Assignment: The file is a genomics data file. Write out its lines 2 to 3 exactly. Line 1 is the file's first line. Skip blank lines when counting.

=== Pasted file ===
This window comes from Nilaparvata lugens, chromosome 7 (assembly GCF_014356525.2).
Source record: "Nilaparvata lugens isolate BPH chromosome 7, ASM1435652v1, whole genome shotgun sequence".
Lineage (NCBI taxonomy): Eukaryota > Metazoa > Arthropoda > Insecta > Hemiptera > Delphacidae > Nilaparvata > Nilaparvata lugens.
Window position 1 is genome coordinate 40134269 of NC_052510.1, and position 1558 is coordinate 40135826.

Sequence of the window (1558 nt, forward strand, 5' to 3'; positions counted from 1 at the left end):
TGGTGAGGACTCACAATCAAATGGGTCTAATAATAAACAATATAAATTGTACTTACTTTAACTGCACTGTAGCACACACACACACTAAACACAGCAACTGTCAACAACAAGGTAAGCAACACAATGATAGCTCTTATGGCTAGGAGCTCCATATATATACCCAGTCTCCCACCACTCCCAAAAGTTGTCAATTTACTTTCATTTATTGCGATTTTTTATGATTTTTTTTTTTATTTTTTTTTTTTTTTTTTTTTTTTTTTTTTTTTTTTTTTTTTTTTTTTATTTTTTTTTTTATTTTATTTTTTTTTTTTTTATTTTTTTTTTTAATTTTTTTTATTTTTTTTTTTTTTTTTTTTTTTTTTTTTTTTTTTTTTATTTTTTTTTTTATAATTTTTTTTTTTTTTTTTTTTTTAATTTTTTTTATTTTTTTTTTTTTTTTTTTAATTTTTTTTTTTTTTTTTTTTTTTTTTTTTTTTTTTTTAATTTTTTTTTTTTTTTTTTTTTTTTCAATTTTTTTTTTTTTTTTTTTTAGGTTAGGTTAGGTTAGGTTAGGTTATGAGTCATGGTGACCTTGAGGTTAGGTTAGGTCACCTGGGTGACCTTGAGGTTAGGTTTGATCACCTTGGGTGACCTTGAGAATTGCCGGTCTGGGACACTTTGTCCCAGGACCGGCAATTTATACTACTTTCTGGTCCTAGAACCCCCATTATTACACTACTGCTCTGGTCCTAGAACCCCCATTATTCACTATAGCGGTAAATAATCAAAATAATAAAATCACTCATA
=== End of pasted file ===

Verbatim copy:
Source record: "Nilaparvata lugens isolate BPH chromosome 7, ASM1435652v1, whole genome shotgun sequence".
Lineage (NCBI taxonomy): Eukaryota > Metazoa > Arthropoda > Insecta > Hemiptera > Delphacidae > Nilaparvata > Nilaparvata lugens.